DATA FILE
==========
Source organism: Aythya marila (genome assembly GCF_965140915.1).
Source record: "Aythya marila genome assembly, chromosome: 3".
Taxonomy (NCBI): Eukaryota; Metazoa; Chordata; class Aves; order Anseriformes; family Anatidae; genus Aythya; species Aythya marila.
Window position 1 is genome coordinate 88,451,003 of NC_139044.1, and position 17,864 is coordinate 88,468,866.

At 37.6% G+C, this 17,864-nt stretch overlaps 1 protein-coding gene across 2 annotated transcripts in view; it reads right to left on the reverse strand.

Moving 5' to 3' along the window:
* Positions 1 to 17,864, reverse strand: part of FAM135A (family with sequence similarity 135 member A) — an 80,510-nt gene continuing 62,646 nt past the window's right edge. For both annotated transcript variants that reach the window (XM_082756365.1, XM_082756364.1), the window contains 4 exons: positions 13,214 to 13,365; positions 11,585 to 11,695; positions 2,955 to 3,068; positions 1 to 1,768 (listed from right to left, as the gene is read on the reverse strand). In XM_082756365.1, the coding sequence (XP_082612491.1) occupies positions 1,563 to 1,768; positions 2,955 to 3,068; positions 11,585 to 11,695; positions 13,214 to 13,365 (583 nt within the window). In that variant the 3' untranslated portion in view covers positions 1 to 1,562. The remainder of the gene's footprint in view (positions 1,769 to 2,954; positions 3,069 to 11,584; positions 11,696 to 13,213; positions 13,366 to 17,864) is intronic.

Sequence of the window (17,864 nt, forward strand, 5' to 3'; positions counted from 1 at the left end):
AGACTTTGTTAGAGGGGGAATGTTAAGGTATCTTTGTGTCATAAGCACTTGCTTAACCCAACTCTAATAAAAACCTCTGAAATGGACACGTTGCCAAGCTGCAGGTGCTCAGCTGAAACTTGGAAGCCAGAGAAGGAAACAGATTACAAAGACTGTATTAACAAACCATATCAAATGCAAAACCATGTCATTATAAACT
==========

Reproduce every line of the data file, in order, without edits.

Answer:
Source organism: Aythya marila (genome assembly GCF_965140915.1).
Source record: "Aythya marila genome assembly, chromosome: 3".
Taxonomy (NCBI): Eukaryota; Metazoa; Chordata; class Aves; order Anseriformes; family Anatidae; genus Aythya; species Aythya marila.
Window position 1 is genome coordinate 88,451,003 of NC_139044.1, and position 17,864 is coordinate 88,468,866.

At 37.6% G+C, this 17,864-nt stretch overlaps 1 protein-coding gene across 2 annotated transcripts in view; it reads right to left on the reverse strand.

Moving 5' to 3' along the window:
* Positions 1 to 17,864, reverse strand: part of FAM135A (family with sequence similarity 135 member A) — an 80,510-nt gene continuing 62,646 nt past the window's right edge. For both annotated transcript variants that reach the window (XM_082756365.1, XM_082756364.1), the window contains 4 exons: positions 13,214 to 13,365; positions 11,585 to 11,695; positions 2,955 to 3,068; positions 1 to 1,768 (listed from right to left, as the gene is read on the reverse strand). In XM_082756365.1, the coding sequence (XP_082612491.1) occupies positions 1,563 to 1,768; positions 2,955 to 3,068; positions 11,585 to 11,695; positions 13,214 to 13,365 (583 nt within the window). In that variant the 3' untranslated portion in view covers positions 1 to 1,562. The remainder of the gene's footprint in view (positions 1,769 to 2,954; positions 3,069 to 11,584; positions 11,696 to 13,213; positions 13,366 to 17,864) is intronic.

Sequence of the window (17,864 nt, forward strand, 5' to 3'; positions counted from 1 at the left end):
AGACTTTGTTAGAGGGGGAATGTTAAGGTATCTTTGTGTCATAAGCACTTGCTTAACCCAACTCTAATAAAAACCTCTGAAATGGACACGTTGCCAAGCTGCAGGTGCTCAGCTGAAACTTGGAAGCCAGAGAAGGAAACAGATTACAAAGACTGTATTAACAAACCATATCAAATGCAAAACCATGTCATTATAAACT